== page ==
• Comment number 4.

    'Twas inevitable. The BBC no doubt considers it is there to hand out template opinions and analyses, and not to provide a public platform for anyone else to put forward carefully reasoned alternatives.

    There are many points that just cannot be made in 400 characters.

    Nor, given the format and moderation time, is it convenient for contributors to debate with one another, nor follow an individual's comments from one post to another.

    Perhaps the BBC felt it needed to act, given that some of its positions are hardly, shall we say, beyond challenge, perhaps sometimes embarrassingly so?

    Never mind, there are other sites.

  • Comment number 5.

    Could the rss feed for the blog entries on the new page please be full text rather than just the headline? This is how the old blogs were but not how the Mark Mardell page is set up.

  • Comment number 6.

    I thought the whole purpose of a blog was to be immediate and re-active. After waiting half an hour to have my earlier comment 'pre-moderated' there still seems to be a deafening silence. Do the BBC editors actually follow or even read the comments made on their own blogs or do they simply write what they think and only have a comment section because some spotty youth in marketing suggested that's what the kidz are into these days?

  • Comment number 7.

    Perhaps I can start by describing what it was that made the BBC blogs distinctive in their old (2009 / 2010) format? The reader was consistently presented with well written articles from your best journalists. These were often written in a manner intended to engender comments that led to intelligent debate from many points of view, intermingled with the usual comedy and weird postings of the minority (that were generally well moderated, sometimes over zealously moderated). The physical layout was simple and clear. Posters could almost write an essay if they wanted to, and many did. The quality was usually good with well thought out arguments. Each of your journalists appeared to have comments from both their own regular posters and more general passers by. Have you ever read one of these threads all the way through to see what your blogs bring to the contributors and readers and the degree of informed debate, and discussed it with your journalists and editors such as Robert Peston for example?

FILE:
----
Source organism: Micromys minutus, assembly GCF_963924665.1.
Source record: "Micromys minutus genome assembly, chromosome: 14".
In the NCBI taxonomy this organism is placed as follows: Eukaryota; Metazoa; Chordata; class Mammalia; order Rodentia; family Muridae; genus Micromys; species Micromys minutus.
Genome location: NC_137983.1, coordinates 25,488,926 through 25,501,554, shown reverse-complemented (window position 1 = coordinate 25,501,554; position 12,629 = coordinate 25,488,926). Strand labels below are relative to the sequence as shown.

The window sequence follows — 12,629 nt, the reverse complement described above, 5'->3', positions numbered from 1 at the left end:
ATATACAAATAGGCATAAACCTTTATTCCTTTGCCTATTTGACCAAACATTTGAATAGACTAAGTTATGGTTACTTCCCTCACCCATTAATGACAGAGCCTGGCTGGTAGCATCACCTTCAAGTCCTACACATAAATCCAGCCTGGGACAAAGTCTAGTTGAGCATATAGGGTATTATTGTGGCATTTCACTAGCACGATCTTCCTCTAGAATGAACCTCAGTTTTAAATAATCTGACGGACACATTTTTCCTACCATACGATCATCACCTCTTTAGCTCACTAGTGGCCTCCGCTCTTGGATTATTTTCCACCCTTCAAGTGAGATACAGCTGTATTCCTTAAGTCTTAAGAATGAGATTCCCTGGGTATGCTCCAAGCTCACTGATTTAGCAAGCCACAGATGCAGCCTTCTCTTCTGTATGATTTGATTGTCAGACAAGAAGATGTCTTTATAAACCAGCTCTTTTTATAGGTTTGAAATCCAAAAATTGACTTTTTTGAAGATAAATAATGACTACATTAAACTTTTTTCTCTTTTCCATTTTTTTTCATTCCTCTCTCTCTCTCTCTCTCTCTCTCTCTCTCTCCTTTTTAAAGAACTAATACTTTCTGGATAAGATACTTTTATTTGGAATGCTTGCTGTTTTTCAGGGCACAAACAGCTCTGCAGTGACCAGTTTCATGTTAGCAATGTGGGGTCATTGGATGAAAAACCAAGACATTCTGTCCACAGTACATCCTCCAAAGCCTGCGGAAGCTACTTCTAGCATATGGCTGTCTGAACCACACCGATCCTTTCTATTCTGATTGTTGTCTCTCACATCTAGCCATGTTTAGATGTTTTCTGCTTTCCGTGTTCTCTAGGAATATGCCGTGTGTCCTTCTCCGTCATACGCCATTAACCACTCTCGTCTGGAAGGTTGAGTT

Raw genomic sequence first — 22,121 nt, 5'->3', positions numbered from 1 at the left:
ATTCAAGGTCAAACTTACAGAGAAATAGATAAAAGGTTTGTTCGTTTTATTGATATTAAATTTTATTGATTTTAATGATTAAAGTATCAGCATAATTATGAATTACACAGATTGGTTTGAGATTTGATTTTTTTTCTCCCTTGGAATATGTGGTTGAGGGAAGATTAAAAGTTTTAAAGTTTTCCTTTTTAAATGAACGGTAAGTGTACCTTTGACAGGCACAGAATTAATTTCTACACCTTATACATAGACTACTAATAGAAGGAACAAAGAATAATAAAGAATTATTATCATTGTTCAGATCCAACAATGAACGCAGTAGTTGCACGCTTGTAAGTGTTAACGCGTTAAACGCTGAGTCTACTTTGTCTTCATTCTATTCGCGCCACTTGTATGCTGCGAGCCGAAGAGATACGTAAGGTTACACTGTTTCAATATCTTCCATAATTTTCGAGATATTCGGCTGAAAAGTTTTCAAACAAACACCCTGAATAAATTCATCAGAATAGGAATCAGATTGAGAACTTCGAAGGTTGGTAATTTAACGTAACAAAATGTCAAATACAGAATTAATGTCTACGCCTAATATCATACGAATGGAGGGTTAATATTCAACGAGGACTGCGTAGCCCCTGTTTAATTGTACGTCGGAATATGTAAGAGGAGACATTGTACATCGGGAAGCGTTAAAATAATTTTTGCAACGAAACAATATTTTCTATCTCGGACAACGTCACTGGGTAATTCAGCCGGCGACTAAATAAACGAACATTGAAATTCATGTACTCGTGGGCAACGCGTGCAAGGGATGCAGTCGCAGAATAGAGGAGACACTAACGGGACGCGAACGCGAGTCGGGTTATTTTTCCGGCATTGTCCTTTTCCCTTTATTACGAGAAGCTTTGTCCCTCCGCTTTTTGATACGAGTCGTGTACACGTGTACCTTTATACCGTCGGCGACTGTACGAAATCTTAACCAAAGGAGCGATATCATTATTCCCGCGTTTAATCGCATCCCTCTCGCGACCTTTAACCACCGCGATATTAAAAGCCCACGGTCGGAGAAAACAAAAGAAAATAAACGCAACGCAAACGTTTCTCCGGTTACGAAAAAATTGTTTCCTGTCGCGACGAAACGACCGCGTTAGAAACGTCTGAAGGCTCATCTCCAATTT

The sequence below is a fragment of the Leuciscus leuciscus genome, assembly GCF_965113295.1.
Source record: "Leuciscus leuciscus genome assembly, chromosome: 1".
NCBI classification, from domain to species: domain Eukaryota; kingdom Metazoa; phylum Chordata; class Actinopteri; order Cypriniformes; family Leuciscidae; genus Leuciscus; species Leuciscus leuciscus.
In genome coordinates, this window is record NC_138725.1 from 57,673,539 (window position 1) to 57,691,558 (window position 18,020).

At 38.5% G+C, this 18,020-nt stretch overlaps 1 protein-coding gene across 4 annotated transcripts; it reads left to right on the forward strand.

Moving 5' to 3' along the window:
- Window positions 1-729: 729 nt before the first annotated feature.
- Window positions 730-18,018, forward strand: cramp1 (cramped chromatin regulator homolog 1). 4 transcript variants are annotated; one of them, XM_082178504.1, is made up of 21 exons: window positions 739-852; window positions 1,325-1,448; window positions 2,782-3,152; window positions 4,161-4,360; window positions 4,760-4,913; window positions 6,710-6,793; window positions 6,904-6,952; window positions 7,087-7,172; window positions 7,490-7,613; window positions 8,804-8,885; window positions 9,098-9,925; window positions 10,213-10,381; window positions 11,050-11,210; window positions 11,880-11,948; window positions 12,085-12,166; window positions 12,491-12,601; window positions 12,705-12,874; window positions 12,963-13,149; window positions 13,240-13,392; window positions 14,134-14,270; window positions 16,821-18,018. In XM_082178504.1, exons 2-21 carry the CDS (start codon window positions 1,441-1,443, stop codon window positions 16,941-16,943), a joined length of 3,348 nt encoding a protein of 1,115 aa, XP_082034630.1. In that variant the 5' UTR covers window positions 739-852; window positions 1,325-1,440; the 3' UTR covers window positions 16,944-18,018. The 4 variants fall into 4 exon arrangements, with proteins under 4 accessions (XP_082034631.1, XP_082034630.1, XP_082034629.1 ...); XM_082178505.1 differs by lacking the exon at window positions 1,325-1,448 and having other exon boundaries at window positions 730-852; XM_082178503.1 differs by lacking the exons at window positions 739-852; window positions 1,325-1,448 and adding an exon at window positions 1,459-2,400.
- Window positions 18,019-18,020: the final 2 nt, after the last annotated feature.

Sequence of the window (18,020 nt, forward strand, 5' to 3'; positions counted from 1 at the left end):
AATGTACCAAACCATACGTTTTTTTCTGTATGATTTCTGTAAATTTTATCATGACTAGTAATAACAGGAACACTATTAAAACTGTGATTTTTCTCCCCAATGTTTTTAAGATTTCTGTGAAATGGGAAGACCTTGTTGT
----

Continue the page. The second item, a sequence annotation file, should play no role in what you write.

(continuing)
I can understand some of the thinking in the new format, especially the common design features that bring the pages into line with the general news pages. There are however serious problems.

    Now to the new pages from the users point of view. The small character limit can only encourage tittle tattle over considered postings. It seems that you are aiming for the tabloid mentality rather than towards The Times letter page. Unfortunately I think this is the end of intelligent BBC blogs. I have been registered and commented for a long time and this is a real dumbing down that disappoints me. If your journalists read the comments that are posted to their articles I expect they will also be disappointed with the likely lower quality due to the simplicity of what they see.

  • Comment number 8.

    continued

    As well as those points regarding content I am surprised, considering how much the BBC has achieved in accessibility for the web, that the new format has less legible comments text presented in small grey boxes that do nothing for the legibility of the page. This is certainly a backward step.

    I am not alone in my views. I suggest you look at all the comments here http://www.bbc.co.uk/news/world-europe-13291626 and here http://www.bbc.co.uk/news/world-us-canada-13291547 for a representative sample.

    The end of intelligent debate on BBC News blogs? Unfortunately I think this is so. You appear to have chosen a standard format that is like the Daily Mail comments page, Yahoo News and similar. A sad time for BBC blogs. You appear to have chosen not to be distinctive in form or substance.

    In summary the old format encouraged debate, the new format is just comment. That is why comment is for articles and debate is for opinion pieces.

  • Comment number 9.

    Another user brought regular bloggers attention to the BBC's own guidelines that suggested that the old system was more "on message":